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Wise Economies America Should Learn From Europe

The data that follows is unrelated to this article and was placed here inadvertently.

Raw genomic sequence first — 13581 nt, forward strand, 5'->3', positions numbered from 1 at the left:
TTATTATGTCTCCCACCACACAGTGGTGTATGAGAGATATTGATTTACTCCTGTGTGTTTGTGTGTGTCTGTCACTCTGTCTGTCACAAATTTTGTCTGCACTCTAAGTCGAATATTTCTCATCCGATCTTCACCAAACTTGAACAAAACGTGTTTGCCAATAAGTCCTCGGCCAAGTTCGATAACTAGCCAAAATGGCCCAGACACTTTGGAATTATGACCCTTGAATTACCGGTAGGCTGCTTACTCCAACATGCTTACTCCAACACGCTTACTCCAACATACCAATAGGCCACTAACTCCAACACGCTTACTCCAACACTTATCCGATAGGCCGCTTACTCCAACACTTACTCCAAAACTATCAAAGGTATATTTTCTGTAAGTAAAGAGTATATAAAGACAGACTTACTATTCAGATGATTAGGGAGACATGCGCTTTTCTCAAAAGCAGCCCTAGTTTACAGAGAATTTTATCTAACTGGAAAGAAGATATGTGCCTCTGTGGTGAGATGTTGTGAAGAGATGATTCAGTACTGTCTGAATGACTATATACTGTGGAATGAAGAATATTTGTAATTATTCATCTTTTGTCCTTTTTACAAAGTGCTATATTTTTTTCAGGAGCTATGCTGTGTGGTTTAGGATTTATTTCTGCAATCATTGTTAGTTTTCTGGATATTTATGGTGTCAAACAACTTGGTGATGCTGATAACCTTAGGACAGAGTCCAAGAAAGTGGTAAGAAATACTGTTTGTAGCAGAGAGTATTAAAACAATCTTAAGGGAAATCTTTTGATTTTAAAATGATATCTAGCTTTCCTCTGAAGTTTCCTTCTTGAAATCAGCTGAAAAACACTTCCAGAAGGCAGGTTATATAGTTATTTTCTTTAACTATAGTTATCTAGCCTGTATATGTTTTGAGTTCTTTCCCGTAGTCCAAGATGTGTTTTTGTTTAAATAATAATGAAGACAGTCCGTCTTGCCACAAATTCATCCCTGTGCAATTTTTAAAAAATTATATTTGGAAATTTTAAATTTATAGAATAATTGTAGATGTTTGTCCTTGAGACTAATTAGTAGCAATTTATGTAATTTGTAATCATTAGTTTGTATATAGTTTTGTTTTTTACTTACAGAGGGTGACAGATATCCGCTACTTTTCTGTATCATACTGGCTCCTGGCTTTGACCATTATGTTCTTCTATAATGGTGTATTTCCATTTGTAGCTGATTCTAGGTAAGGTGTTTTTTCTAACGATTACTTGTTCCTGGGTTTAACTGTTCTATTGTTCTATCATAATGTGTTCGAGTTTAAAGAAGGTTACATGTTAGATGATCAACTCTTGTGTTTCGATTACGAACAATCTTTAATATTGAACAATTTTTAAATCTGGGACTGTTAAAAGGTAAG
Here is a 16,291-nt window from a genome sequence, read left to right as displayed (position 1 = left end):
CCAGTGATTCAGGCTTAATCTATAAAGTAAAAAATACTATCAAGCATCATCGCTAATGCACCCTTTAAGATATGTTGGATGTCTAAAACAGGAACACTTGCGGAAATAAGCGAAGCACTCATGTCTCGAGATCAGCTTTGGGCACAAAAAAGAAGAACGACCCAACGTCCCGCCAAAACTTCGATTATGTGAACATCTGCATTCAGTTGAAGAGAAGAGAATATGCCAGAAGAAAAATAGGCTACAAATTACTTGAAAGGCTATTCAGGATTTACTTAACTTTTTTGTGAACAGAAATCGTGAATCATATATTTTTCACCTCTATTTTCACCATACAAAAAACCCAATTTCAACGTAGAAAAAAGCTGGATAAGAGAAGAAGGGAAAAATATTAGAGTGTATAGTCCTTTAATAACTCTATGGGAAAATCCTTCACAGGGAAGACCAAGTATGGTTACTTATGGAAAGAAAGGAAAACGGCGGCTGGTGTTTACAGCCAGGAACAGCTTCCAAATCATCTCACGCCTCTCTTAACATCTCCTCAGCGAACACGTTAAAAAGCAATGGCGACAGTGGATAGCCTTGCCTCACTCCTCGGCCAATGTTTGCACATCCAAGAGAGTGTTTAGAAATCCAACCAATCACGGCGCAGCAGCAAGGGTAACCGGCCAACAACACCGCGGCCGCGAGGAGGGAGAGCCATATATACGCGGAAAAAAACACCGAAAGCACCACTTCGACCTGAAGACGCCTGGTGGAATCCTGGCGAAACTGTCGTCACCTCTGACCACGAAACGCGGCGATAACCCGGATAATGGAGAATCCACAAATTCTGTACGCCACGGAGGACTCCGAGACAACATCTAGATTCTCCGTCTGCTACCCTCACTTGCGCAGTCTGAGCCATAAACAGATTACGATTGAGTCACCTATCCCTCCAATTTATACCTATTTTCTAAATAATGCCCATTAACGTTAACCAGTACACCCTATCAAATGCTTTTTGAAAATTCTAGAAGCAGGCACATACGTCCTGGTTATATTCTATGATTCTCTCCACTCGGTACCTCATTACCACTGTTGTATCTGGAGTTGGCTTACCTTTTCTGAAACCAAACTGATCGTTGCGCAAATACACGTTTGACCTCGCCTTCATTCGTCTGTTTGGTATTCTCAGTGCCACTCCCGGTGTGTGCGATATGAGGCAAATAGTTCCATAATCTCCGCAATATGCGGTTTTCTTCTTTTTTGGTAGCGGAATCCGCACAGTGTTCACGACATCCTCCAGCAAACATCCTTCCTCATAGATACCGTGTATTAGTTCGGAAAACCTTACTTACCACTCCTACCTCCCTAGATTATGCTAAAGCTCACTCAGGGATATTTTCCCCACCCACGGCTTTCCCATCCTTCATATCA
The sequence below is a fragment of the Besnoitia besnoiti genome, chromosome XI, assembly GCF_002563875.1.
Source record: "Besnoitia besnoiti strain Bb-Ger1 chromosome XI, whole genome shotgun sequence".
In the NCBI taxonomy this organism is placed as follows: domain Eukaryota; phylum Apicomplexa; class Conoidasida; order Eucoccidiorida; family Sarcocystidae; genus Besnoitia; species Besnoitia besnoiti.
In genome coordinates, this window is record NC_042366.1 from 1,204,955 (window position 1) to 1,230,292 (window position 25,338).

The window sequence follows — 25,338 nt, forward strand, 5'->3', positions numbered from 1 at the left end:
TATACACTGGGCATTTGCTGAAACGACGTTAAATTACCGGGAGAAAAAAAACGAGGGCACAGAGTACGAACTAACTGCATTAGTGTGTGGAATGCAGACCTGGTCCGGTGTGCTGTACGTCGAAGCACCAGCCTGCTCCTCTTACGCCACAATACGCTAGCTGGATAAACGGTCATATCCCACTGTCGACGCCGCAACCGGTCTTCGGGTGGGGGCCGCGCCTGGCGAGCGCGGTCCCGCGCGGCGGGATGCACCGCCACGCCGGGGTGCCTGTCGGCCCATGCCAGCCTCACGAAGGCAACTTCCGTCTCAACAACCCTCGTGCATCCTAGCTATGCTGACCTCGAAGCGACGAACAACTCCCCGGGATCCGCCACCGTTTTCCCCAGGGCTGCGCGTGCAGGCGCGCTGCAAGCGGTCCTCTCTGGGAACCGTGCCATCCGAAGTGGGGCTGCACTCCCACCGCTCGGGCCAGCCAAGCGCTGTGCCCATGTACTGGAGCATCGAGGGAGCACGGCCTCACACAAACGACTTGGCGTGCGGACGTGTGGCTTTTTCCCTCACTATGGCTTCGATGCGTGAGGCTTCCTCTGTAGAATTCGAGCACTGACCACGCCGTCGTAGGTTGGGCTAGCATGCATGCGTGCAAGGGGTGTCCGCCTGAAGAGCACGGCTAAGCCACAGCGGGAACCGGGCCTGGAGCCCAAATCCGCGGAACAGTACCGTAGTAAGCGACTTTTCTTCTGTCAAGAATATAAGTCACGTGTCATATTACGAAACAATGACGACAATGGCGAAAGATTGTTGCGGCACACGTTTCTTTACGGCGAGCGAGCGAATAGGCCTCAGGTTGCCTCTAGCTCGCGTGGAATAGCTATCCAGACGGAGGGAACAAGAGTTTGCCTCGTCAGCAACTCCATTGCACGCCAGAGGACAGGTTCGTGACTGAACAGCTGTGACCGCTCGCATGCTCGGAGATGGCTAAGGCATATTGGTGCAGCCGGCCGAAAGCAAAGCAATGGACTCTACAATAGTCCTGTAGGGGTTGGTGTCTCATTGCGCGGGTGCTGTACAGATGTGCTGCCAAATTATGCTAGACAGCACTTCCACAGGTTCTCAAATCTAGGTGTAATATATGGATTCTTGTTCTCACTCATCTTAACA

lit tin* Tenth of Hi* fasten* From Abroad, Fditor l*«*e Tell* llm« the Prudent Ways of the old Country Contrast With (hir Pn*dlcal Habit*—“The Wastes of Interim Would Make Furo|*e Rich"—Timber Regarded as a Crop, and Forest l/ond* I ruler Public protection—Fumpean (•overnrm nts More Careful Than Ounr of lluman Fife—Peculation of Factories ami Hail* roads—Torrens System of land Titles Widely Kecocni/ed. .. . There are ho many peaumul and noiaoie place* in Kuropc that 1 could give alt my time In th»**e letter* to mere description* of these Interesting towns, cathedral*, public building*, river*, moun tain*. etc.. If I were so inclined, and If other writer,* had not already written of them In far more entertaining fashion than I could hope to do. Hut until our people come to a greater appreciation of the beautiful that is at our own] doors In America. 1 do not think It worth my j while to take up space in extensive descriptions of Kurope’s far away glories. Besides, it is the common beauties round about us that are most worthy of our attention anyhow fcverj fair day the sunset paints a picture for you more splendid and Inspiring than any artist has ever been able to put upon canvas Kvery night the Heavens "reveal the glory of God and the firmament showeth Ills handiwork** to a greater degree than any other natural scenery in the world 1 like that story of the old Indian in New Mexico who went up the Httie mountain peak every morning lo *« e the »un rlwe and ' take off hla hat to the glor> of the world.** aa he evpre**ed It* ' The m«*an« -t flower that blow*" ha* Interest and meaning, and for every perwoti who love* the true and the beautiful ’ Karlh * crammed with Heaven And every common t»u*h aflre with tb*d *’ ji If our farm* were only a* carefully tilled. If our farm houae* were only a* taatefully built and painted. If there were the aame wealth of • hrub and vine and flower about them, and If we could do away with fam*hacklc cabin* and wcrub by. Ill-fed *tock land put In about Ove time* aa much g*K»d *tock Inateadi. America would b« a* beautiful a* Europe The trouble i* that Aroer lea )» wafttlng opport u III tie* for beauty Ju*t aa It I* wa*tlng It* opport unit lew for a thouaand other thing* Before I left New York I wrrot® that I wa* coming back to "our old home,** back lo the old homestead from which we American* went out to week better futtunc* In a new world, and In ruriiinr back to the anr« »tral d wcllintf tilace nothing has Impressed n»© n**f«- than the fact * that we. too, are playing the prodigal *<>n. and wasting our substance with riotous living The wastes of America would mak© Kurop© rich. So wonder I*rrsld©nt Itoaaevett tailed together th© Governors of all the Hlltrs and some t»f th© coun try's leading thinker* and scientists to meet in Washington City last spring In a "Conference for the Conservation of trur National It ©sources ** #* I saw more gulll«-d. wasted* desolated, heart sickening land in fifteen minutes* time between Birmingham and Memphis last April than I have *©©n in a thousand mile* of Kuropeao travel up to this time The stoop hanks of th© river Khtne ar© us carefully cultivated as a garden Bock lerrar#. aft#.r rock terrace has been built above you to keep the land from washing. I recall counting at one place thirteen distinct row* of •ton© terraces on one hill side, and on others there was aa even larger number. It Is on such land that the fatuous Bhiite vineyards are cull!* vut©d on lands so steep that u horse can not walk, and all the work must be done by hand, And in Germany, us well as in Belgium, France, and Holland, great numbers of mill© are grown, und the land carefully enriched with the manure Mr It. H. Battle was telling me only u short time before I left home of a German tenant he hud some years ago "The man wanted to put ever)* thing buck on the land," said Mr. Battle; "his sole Idea seemed to be to build It up and enrich It “ And this feeling was so different from the usual land skimming Ideas of Southern tenant* that Mr, Battle was naturally amated. The le gume* are largely raised here, too alfalfa and the clovers; and almost every field bear* evidence of a systematic rotation of crops jtf Then take the forest* Over here their owners have come to see what we In America have not >»-t come to understand, namely, that the timber crop is a crop Just as surely as corn or cotton even If It d<»e». take years Instead of months for It to reach the harvesting stage And the Govern ment over bare, moreover. realised long ago the Importance of forest preservation, while our t*on« gressmen In Washington contribute to kill the bills that would preserve the wealth of our gre*? Appalachian and White Mountain timber land In Germany such area* are under strict Govern ment supervision Lumbermen are not permit led to waste the limber, but are allowed to cut out only so much a year and of trees of the pre scribed *Js« . and there are also «trlct regulation* about reforesting And If there are those who object to the ©ipense of maintaining such super vision, let me remind them that It Is the etperi ence of («©rmany that the sating from the pr© v©nt|on of forest fires ab»n© far more than pays ©tery ripens© incurred In this notable and fruit ful work It la Interesting to go through the woods And see bo« the ire©* of th© right Sis© have been marked, rut. and carried out without on© tenth the damage to other timber an averag© American tumb©rman would Inflict Jl Not only ar© the resource* of land and forest thus carefully conserve*!, but the greatest re source* of any nation the minds of its people are trained and developed, as I showed in my last letter, by a splendid scheme of public education universal. Industrial and even compulsory. More earl) her© than In America, too, waa the folly of grinding out the lives and stunting th« bodies of children In factory work, recognised and r©m edl©d. It has been only a few years sine© the great State of Bouth i‘ar«»Un» officially advertised Its own shame by publishing as an Inducement f. i r . . (>tl H I BH.I In. t ... ... I _ . h . ... . - - -- IV HI) law* regulating hour* of labor or age* for em ployment. While Wtaer Kngtand more than sixty }*'®r* *»«o aaw the folly ttf ruining Ita future dll renahlp and adopted a general ten hour policy in her factories providing, too. for a rigid system of factory Inspection, the absence of which has made many a so-called child labor law In the Houlh a snare and a delusion. J* The actual saving of human life Itself also has far more attention here than In America I should be afraid to quote figures from memory, but I knoW that In the matter of railroad wreck* for example, the American lines. In proportion to traffic handled, kill and wound a fearfully and shockingly larger number of passengers and em ployee*. Kuropenn superiority here Is partly due to the use of u better signal and checking service thereby preventing many collisions, partly to the general absence of level crossings, the railroad tracks going either under or over the public road and partly to the trucks being freed from pudes-1 (tains by protecting hedge* or fences. One other Illustration of the greater c*r life and property over here, and I done that division of my subject, I refer to the bette regulations for fire-prevention in towns and cities stricter rules in regard to the erection of build Ings. etc., etc. Only this week an English &„ thority has published the exact figures regarding com pa nit lx# fire losses |n Europe and America for a series of years, showing the per capita loss in America to t»e more than nine times as great as here. * All the*** things, together with other facta that l have already given with regard to agriculture and might give with regard to other things, are enough. I submit, to warrant m> conclusions, first, that we Americans, going from this old European home to the far. strange land of Amer Utk. have literally pla>ed the part of the prodigal son of the parable; and. second, that Europe would make its**If rkh on what America wastes. * Jl \nd as an after thought. I think it not out of pise** to mention here a matter whose importance l« loo little recognised In Amerif-a our wasteful, antiquated, and utterly unscientific method of r. mistering land title* Over here the Torrens s «lrfn In miiti-lr in f«»rc«* »r<! c*rr-'ifiv in i k. tM-nefU of everybody and everything, exrept, po*. •Ibly. a few Jack leg lawyer* With us every time a piece of real estate Is transferred, a law* )er must be paid to Investigate the title -he go* lug to the court house and searching through musty records of wills and deeds for generations bark, and ever) time the land change* hands tha • ame dreary, expensive, and Increasingly difficult task must be repeated the same identical work repeated time after time to po good purpoat whatever. By the Torrens System the State ones j for all makes a thorough investigation of title, reg.sterw It in prescribed fashion, and guarantee! the titles, a small percentage fraction tai from ««ch purchaser sufficing to create a fund largo enough for the State to reimburse the purchaser in the rare case of a mistake. By this system farmers are enabled to borrow money on land And to make transfers of land as easily as of cotton-mill stork, while the saving to person# buying and selling any kind of real estAt# Is enormous A law>cr told mo a short time ago hat he knew of trarts of land one-fourth of *•"***’ total value had been spent la oft repeated title investigations a new investigation being required under our f*Hill*h and unsclentlftc #y» tetu with each change of ownership. Jft \ number of American States hate wisely adopted the Torrens System Investigation and registration every lime an estate passe# through the courts but In the South no strong and nf* grewslvo champion of the plan ha# yet appeared save Hon Kugene C Massle. of Itirhmond. Va. It is an excellent platform on which to send soma strong man to your Legislature some man who is n**l afraid to stand for an Important reform. » ven if through It a thousand or two jack-lag lawyers and Industrial parasites, Othello like, do find their occupation gone, and are thereby forced into work which will he of so mo real service to mankind. CLAKKNCK 11 POK. Hotel llarrer. Heidelberg, Germany. \o tax tliat could l*i' levied fi*r making am! keeping up g*w*d roads will ever equal (tie tax now |iaid for bad ones Put that in your pipe ami smoke It, all you who are •wared at taxation for r*»ad* W. P. Mtewy.